Post Contributed by Michelle Runyon, Sallie Bingham Center for Women’s History and Culture Graduate Intern.
On August 4, 1892, Andrew and Abby Borden were found after being murdered with an ax. Andrew’s daughter Lizzie was immediately suspected and she was subsequently tried for the couple’s murders. The public was entranced with the grisly crime and Lizzie Borden’s trial. Many were unpleasantly surprised when she was acquitted of her father’s and stepmother’s murders. Lizzie Borden continued to live in her hometown of Fall River, Massachusetts, until her death even though she was ostracized by the community.
Even since her death in 1927, Lizzie Borden has continued to catch the public imagination. In the 126 years since Bordens’ murders, there have been books, podcast episodes (for example, Unsolved Murders Episode 23), movies, and even an opera which tells the gruesome story of the the Bordens’ murders. The Duke Libraries holds dozens of works inspired by the story of Lizzie Borden.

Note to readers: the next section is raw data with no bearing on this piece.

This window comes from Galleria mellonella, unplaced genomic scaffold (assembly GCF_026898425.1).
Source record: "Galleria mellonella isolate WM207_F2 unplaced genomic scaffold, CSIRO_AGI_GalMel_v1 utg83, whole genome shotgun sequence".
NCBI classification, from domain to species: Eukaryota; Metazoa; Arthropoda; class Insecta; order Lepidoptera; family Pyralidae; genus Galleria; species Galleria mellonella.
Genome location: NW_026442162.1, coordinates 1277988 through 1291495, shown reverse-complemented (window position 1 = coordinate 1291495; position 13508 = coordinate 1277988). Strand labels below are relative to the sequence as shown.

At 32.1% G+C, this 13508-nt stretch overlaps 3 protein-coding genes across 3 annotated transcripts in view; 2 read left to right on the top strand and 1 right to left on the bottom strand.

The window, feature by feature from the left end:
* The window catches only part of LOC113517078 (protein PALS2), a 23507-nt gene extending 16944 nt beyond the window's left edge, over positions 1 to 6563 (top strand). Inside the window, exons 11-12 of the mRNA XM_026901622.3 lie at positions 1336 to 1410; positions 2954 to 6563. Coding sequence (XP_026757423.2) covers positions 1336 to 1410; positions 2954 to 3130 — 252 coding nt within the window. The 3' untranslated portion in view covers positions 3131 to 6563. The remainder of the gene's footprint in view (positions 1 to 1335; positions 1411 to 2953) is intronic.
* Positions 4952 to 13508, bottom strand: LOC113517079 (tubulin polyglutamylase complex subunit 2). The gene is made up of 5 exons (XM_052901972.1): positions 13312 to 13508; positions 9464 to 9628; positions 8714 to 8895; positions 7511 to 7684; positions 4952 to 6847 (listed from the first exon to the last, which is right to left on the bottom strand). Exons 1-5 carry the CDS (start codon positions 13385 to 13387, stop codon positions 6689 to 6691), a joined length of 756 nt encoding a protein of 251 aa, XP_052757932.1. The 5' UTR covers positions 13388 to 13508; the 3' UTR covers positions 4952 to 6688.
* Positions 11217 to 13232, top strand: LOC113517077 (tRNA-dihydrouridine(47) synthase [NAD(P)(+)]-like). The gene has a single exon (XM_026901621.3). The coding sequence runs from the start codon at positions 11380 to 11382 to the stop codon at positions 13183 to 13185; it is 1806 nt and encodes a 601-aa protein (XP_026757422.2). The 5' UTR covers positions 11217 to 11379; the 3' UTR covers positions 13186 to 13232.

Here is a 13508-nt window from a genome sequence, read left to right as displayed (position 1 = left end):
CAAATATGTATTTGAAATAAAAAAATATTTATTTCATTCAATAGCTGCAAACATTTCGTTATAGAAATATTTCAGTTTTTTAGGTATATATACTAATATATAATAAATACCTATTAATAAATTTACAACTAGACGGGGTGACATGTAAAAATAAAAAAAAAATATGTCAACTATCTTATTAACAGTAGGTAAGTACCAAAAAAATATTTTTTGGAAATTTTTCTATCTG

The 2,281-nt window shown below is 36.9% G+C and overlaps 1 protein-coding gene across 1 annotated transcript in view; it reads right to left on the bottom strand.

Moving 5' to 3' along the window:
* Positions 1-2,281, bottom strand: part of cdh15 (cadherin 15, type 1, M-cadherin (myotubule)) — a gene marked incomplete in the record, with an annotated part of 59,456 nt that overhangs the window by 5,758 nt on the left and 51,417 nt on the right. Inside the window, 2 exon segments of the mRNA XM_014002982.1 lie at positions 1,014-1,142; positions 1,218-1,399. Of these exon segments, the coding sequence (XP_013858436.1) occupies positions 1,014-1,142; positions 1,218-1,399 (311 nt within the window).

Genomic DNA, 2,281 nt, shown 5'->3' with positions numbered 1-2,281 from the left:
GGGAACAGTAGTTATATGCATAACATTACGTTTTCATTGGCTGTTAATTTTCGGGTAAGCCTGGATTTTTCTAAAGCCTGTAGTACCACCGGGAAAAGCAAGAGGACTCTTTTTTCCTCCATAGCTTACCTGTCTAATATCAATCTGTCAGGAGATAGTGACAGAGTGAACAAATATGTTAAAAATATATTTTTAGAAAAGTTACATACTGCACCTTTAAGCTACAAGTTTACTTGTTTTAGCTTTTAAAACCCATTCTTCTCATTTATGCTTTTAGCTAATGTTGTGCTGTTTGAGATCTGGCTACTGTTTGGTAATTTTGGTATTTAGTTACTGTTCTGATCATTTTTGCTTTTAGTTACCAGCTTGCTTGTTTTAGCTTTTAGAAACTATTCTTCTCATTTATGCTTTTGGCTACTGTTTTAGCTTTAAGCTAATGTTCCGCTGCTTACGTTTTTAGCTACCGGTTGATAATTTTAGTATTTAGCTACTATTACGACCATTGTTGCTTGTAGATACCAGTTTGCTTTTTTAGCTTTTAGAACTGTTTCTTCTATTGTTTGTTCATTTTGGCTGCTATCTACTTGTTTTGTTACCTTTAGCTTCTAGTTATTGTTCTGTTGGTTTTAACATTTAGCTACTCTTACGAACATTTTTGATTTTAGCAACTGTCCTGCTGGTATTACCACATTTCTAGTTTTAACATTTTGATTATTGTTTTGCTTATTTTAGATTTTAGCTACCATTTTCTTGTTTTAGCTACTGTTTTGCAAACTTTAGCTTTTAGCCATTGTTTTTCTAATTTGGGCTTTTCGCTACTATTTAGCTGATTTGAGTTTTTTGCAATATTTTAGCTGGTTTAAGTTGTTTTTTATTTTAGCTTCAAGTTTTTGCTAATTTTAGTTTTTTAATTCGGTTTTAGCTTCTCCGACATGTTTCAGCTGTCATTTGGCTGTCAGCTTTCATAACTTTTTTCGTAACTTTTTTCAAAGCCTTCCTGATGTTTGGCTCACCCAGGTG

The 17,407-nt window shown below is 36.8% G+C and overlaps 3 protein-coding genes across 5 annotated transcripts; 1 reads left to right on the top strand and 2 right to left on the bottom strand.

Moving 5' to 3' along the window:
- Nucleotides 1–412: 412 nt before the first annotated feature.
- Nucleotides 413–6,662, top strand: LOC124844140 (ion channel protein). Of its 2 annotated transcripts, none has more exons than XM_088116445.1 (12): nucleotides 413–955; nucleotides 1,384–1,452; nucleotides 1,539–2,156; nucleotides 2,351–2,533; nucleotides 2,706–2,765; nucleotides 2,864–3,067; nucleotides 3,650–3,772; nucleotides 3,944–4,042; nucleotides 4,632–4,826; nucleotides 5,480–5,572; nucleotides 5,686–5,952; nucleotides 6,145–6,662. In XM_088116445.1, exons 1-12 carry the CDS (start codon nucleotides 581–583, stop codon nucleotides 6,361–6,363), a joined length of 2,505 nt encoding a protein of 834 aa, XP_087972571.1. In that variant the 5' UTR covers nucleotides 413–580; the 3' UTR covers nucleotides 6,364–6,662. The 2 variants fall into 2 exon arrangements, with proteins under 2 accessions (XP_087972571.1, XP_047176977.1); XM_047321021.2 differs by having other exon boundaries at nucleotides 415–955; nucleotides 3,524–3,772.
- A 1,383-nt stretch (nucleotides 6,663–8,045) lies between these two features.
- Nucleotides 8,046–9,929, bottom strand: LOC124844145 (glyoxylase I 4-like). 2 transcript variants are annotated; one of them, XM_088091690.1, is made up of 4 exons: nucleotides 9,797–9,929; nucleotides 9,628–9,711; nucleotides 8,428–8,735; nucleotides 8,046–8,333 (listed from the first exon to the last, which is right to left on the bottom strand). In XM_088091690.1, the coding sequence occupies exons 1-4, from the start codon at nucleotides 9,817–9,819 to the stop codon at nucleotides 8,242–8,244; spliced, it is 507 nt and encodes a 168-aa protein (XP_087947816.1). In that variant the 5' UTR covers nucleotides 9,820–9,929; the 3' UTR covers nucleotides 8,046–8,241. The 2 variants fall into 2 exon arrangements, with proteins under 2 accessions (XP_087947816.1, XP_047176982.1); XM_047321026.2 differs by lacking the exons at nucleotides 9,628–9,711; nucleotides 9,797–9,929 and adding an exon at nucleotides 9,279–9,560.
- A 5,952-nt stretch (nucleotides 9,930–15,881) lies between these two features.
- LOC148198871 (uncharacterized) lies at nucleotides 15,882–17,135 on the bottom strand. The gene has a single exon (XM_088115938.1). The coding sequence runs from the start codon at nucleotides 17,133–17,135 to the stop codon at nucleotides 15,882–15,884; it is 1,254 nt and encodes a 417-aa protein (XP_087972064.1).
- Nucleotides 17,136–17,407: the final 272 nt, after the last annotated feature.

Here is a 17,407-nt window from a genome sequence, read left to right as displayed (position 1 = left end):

Here at the Rubenstein Library, we have a few different items related to Lizzie Borden and her trial, including a two-volume scrapbook that details Lizzie Borden’s trial through contemporary newspaper clippings. Although we are not certain who compiled the scrapbooks, their existence is evidence of the public’s fascination with the Borden murders from the beginning and the attention that was paid to Lizzie’s trial.
The Lisa Unger Baskin Collection includes a brief manuscript relaying events in Fall River surrounding the two murders and an autograph album collected by Jennie Nuttall, a resident of Fall River, MA, which includes a verse and signature by Borden from before the murders took place. This volume will be included in 500 Years of Women’s Work: the Lisa Unger Baskin Collection exhibit opening at the Rubenstein on February 27, 2019.
We also have an album in the Bobbye S. Ortiz Papers featuring a song about Lizzie Borden, as sung by the Chad Mitchell Trio!
As evidenced by the release this year of film entitled Lizzie inspired by her story, Lizzie Borden continues to be a figure of macabre fascination to many. Her story and the stories of the murders are retold time and time again.